Saturday, November 12, 2011

the narcissist and masochist- a summary

In Freud's middle period he elaborates the coordinates for two major poles in the personality which subsequent analysts have taken up as the basis for masculine and feminine subjectivity in his designation of narcissistic and object libido:

“We see also, broadly speaking, an antithesis between ego-libido and object-libido. The more of the one is employed, the more the other becomes depleted. The highest phase of development of which object-libido is capable is seen in the state of being in love, when the subject seems to give up his own personality in favour of an object-cathexis; while we have the opposite condition in the paranoic's phantasy (or self-perception) of the ‘end of the world’ (On Narcissism, p.76).

Freud’s use of the paranoiac as an example of narcissism illustrates how his delusional conspiracies show him to be the interest of powerful people or groups, like the CIA and the pope and therefore powerful himself. The key to narcissism is the uniqueness of self. Whether we call it narcissistic libido or phallic jouissance the defense of paranoia shows that ‘the will’ is attached to expressing one’s uniqueness and one isn’t free to not will. If one tries to get rid of ‘the will’ it will return in the form of paranoid attacks. The uniqueness of the narcissist is tied to domination, control, and power. In contrast, object-cathexis is synonymous with the masochistic or feminine pole of the personality. Uniqueness belongs to the Other and devotion, self-sacrifice, and gratitude are words that describe the relation of the masochist. In On Narcissism Freud claims that it is usually men that have a true object cathexis. However, many analysts have disagreed with him and see it as the strength of the feminine. For example, Edith Jacobson writes “In fact, extreme idealization of women, which Freud considers a characteristically masculine attitude, can in my experience be observed more frequently in men who have strong, unconscious female identifications”. (The Self and the Object World, p.120).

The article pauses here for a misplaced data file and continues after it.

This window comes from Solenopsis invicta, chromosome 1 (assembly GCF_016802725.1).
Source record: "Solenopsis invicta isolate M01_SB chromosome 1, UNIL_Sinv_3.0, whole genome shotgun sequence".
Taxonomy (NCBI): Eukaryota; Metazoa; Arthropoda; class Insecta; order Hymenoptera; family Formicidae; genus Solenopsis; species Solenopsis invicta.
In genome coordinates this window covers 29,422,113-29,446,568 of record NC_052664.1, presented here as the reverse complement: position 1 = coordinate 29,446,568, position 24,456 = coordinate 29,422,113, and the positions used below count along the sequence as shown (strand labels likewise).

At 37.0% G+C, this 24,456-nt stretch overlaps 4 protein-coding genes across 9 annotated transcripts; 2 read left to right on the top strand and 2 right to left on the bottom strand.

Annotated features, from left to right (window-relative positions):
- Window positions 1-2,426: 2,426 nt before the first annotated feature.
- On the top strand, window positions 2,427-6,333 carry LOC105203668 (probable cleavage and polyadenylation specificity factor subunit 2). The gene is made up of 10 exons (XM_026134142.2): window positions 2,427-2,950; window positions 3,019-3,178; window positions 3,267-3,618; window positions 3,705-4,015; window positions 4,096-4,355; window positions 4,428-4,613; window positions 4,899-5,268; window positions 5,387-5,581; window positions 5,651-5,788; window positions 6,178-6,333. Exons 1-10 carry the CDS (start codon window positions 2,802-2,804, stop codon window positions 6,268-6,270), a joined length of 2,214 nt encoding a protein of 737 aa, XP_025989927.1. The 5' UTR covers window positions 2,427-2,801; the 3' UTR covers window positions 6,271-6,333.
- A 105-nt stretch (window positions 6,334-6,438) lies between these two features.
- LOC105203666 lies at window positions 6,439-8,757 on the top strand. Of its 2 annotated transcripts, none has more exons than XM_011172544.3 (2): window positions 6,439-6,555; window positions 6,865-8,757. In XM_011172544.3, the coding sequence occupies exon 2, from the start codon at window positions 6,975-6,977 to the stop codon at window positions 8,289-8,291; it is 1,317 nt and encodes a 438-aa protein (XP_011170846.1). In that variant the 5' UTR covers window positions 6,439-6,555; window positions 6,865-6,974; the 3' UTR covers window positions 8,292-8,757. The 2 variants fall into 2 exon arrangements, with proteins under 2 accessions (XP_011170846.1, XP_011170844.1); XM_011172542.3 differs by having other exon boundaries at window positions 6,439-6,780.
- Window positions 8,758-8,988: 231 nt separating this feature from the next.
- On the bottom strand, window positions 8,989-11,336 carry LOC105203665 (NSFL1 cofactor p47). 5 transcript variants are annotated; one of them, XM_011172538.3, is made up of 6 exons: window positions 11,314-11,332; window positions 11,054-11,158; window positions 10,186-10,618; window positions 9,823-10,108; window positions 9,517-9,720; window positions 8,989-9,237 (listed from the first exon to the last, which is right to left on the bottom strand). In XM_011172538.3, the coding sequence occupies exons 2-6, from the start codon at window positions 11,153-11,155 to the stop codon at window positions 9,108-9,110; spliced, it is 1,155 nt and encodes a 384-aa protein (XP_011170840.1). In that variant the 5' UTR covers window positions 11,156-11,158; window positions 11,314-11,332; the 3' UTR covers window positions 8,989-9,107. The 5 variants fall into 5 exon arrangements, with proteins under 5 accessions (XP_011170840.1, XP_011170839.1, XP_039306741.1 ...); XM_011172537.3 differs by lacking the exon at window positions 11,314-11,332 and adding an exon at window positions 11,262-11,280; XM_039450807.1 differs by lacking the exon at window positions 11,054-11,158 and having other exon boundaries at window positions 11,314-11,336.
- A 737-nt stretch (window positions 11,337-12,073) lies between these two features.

Karen Horney also ties masochistic object cathexis and uniqueness being in the Other with a general trend of self-effacement. She writes:

there are taboos on all that is presumptuous, selfish, and aggressive… [and they] constitute a crippling check on the person’s narcissism, his capacity for fighting and for defending himself, [and] his self-interest— on anything that might accrue to his growth or his self-esteem (Horney, Neurosis and Human Growth, p.219).

In a simple way all of this can be captured by saying that the masochist feels he or she must be “nice”. To be nice means that one shouldn’t put others out and in fact should share with them and make them comfortable and happy if possible. One shouldn’t use vulgar language, one shouldn’t draw attention to any achievement, and one shouldn’t make claims upon others. I don’t think that object-cathexis and self-effacement must go together but I understand them as masochistic features. Similarly, narcissism and ‘blame’ seem to go together. In an interesting article Bela Grunberger relates racism to the narcissistic ego ideal which would seem to put it on par with the masochistic ego ideal of self-effacement: